Svelte porpoises eat twice as much as humans to cope with the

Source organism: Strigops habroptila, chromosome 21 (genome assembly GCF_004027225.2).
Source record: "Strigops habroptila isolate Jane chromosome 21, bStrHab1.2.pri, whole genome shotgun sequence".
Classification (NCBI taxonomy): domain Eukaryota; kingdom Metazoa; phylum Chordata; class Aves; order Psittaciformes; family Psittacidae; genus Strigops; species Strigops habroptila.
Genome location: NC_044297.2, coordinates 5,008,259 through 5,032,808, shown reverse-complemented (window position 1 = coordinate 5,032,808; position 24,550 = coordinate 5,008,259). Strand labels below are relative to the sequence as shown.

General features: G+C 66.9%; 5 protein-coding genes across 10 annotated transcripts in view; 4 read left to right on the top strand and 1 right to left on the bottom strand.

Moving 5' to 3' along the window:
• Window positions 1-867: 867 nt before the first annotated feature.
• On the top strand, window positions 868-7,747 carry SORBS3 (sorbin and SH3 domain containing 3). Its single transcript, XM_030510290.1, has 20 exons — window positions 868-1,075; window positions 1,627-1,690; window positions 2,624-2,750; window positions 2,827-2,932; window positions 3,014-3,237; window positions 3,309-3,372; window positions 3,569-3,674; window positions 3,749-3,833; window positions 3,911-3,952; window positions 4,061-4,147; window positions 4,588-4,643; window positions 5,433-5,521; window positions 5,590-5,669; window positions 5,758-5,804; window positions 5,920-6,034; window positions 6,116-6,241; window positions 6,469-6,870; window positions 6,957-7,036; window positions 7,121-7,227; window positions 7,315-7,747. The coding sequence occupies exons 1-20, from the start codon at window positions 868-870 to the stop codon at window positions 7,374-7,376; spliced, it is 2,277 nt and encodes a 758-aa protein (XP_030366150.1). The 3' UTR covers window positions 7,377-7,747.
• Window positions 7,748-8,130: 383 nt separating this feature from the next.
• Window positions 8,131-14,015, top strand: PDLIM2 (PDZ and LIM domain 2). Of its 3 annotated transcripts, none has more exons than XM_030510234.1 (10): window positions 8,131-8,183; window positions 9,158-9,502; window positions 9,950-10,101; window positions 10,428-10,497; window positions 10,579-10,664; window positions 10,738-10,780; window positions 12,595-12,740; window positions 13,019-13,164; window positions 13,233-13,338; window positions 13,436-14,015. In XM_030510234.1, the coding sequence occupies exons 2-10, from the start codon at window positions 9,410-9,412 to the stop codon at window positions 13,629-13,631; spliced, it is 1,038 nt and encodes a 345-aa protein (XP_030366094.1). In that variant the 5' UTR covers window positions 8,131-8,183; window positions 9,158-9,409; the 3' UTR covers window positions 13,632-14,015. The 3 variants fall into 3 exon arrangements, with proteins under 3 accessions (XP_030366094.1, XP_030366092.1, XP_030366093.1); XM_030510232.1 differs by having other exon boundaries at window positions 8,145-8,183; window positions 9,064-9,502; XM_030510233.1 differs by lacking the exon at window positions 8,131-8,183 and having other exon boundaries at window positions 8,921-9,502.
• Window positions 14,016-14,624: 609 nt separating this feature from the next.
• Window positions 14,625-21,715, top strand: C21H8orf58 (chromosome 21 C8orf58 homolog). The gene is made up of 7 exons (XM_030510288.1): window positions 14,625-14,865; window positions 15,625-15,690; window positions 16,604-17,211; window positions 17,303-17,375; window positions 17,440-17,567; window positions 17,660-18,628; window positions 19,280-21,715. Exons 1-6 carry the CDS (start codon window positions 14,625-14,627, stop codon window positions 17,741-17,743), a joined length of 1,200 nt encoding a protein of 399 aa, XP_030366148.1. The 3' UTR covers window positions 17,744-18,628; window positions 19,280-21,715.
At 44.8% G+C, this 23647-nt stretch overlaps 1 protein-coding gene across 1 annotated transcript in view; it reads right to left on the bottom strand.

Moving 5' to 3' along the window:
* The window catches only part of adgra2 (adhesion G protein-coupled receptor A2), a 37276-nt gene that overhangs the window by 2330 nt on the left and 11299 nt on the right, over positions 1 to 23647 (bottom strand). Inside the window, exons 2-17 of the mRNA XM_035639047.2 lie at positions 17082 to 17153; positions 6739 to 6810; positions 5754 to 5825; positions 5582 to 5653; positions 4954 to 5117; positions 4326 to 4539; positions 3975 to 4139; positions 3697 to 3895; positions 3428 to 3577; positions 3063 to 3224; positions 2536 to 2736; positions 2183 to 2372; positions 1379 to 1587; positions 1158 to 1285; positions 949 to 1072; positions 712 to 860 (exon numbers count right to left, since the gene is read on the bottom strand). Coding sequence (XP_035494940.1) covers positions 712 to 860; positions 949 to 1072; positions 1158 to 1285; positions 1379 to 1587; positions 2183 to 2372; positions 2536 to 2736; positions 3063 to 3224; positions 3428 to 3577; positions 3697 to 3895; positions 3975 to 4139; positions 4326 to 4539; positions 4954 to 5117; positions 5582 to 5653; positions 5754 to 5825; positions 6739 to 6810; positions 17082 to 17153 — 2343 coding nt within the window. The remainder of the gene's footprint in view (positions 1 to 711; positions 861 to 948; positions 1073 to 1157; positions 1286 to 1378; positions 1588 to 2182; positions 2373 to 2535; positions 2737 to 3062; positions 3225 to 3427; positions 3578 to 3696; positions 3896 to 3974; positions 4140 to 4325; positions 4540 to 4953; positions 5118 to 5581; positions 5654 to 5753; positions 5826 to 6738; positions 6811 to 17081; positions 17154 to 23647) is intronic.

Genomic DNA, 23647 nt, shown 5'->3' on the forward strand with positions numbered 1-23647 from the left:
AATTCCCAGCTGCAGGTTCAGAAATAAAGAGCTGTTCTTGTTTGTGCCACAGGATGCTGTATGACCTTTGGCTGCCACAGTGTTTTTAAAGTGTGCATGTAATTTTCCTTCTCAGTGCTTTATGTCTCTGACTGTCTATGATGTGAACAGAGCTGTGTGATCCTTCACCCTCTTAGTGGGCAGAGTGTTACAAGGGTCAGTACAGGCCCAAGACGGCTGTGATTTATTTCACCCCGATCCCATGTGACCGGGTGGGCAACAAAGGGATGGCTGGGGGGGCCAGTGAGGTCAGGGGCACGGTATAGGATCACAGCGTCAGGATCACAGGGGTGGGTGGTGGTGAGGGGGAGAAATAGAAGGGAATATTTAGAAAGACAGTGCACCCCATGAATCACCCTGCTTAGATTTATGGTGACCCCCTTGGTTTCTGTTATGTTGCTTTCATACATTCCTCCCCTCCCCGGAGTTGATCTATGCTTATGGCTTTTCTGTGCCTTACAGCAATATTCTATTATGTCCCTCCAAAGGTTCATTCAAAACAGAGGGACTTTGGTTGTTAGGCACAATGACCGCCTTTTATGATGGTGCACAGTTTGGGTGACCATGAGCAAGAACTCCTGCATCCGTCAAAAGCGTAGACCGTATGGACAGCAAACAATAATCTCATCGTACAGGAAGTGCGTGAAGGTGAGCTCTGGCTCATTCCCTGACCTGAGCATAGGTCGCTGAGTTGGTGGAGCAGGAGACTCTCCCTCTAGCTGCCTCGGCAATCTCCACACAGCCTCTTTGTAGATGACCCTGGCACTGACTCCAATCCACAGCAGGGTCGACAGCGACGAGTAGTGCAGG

first_imgPeter Verhoog/Minden Pictures Country * Afghanistan Aland Islands Albania Algeria Andorra Angola Anguilla Antarctica Antigua and Barbuda Argentina Armenia Aruba Australia Austria Azerbaijan Bahamas Bahrain Bangladesh Barbados Belarus Belgium Belize Benin Bermuda Bhutan Bolivia, Plurinational State of Bonaire, Sint Eustatius and Saba Bosnia and Herzegovina Botswana Bouvet Island Brazil British Indian Ocean Territory Brunei Darussalam Bulgaria Burkina Faso Burundi Cambodia Cameroon Canada Cape Verde Cayman Islands Central African Republic Chad Chile China Christmas Island Cocos (Keeling) Islands Colombia Comoros Congo Congo, the Democratic Republic of the Cook Islands Costa Rica Cote d’Ivoire Croatia Cuba Curaçao Cyprus Czech Republic Denmark Djibouti Dominica Dominican Republic Ecuador Egypt El Salvador Equatorial Guinea Eritrea Estonia Ethiopia Falkland Islands (Malvinas) Faroe Islands Fiji Finland France French Guiana French Polynesia French Southern Territories Gabon Gambia Georgia Germany Ghana Gibraltar Greece Greenland Grenada Guadeloupe Guatemala Guernsey Guinea Guinea-Bissau Guyana Haiti Heard Island and McDonald Islands Holy See (Vatican City State) Honduras Hungary Iceland India Indonesia Iran, Islamic Republic of Iraq Ireland Isle of Man Israel Italy Jamaica Japan Jersey Jordan Kazakhstan Kenya Kiribati Korea, Democratic People’s Republic of Korea, Republic of Kuwait Kyrgyzstan Lao People’s Democratic Republic Latvia Lebanon Lesotho Liberia Libyan Arab Jamahiriya Liechtenstein Lithuania Luxembourg Macao Macedonia, the former Yugoslav Republic of Madagascar Malawi Malaysia Maldives Mali Malta Martinique Mauritania Mauritius Mayotte Mexico Moldova, Republic of Monaco Mongolia Montenegro Montserrat Morocco Mozambique Myanmar Namibia Nauru Nepal Netherlands New Caledonia New Zealand Nicaragua Niger Nigeria Niue Norfolk Island Norway Oman Pakistan Palestine Panama Papua New Guinea Paraguay Peru Philippines Pitcairn Poland Portugal Qatar Reunion Romania Russian Federation Rwanda Saint Barthélemy Saint Helena, Ascension and Tristan da Cunha Saint Kitts and Nevis Saint Lucia Saint Martin (French part) Saint Pierre and Miquelon Saint Vincent and the Grenadines Samoa San Marino Sao Tome and Principe Saudi Arabia Senegal Serbia Seychelles Sierra Leone Singapore Sint Maarten (Dutch part) Slovakia Slovenia Solomon Islands Somalia South Africa South Georgia and the South Sandwich Islands South Sudan Spain Sri Lanka Sudan Suriname Svalbard and Jan Mayen Swaziland Sweden Switzerland Syrian Arab Republic Taiwan Tajikistan Tanzania, United Republic of Thailand Timor-Leste Togo Tokelau Tonga Trinidad and Tobago Tunisia Turkey Turkmenistan Turks and Caicos Islands Tuvalu Uganda Ukraine United Arab Emirates United Kingdom United States Uruguay Uzbekistan Vanuatu Venezuela, Bolivarian Republic of Vietnam Virgin Islands, British Wallis and Futuna Western Sahara Yemen Zambia Zimbabwe Harbor porpoises should be the envy of any dieter. That’s because they eat a tremendous amount given their relatively small size, the equivalent of a 55-kilogram person. Their secret, according to a new study, is very high metabolic rates that let them burn more than twice as many calories per day than the average human. They need all this food to keep themselves from freezing to death in frigid arctic waters. Although that might not help dieting humans, it could help biologists better understand what these animals need to thrive.For years, biologists have argued over whether porpoises (above) have high metabolic rates. Sea otters and seals, other small mammals that spend much of their life in water, burn energy far faster than their land-lubber relatives. But data on porpoises were mixed, with some suggesting their metabolic rate was not that high, after all.So, researchers monitored the food intake and activity of three captive harbor porpoises (Phocoena phocoena) for 3 years. They measured the animals’ breathing, determined how much of their fish diet was turned into blubber, and calculated how much energy they use up per breath. Svelte porpoises eat twice as much as humans to cope with the cold Sign up for our daily newsletter Get more great content like this delivered right to you! Country By Elizabeth PennisiDec. 6, 2018 , 6:00 PM Click to view the privacy policy. Required fields are indicated by an asterisk (*) Email Then, they monitored the movements and sounds made by 13 wild porpoises, which they tagged and tracked from 2012 to 2016. By listening to the porpoises’ breathing, they could calculate respiration rates—and used the captive porpoise energy use rate to determine how many calories they were burning.The animals took about three breaths per minute, and fewer in the summer, translating into an average burn of about 4300 calories per day, the researchers report today in the Journal of Experimental Biology. (Humans burn about 2000 calories a day.) Porpoises put on a lot of blubber in the summer, they add, likely helping them survive the winter in water that could kill a human in 15 minutes flat. Now we know why they never get fat.last_img read more

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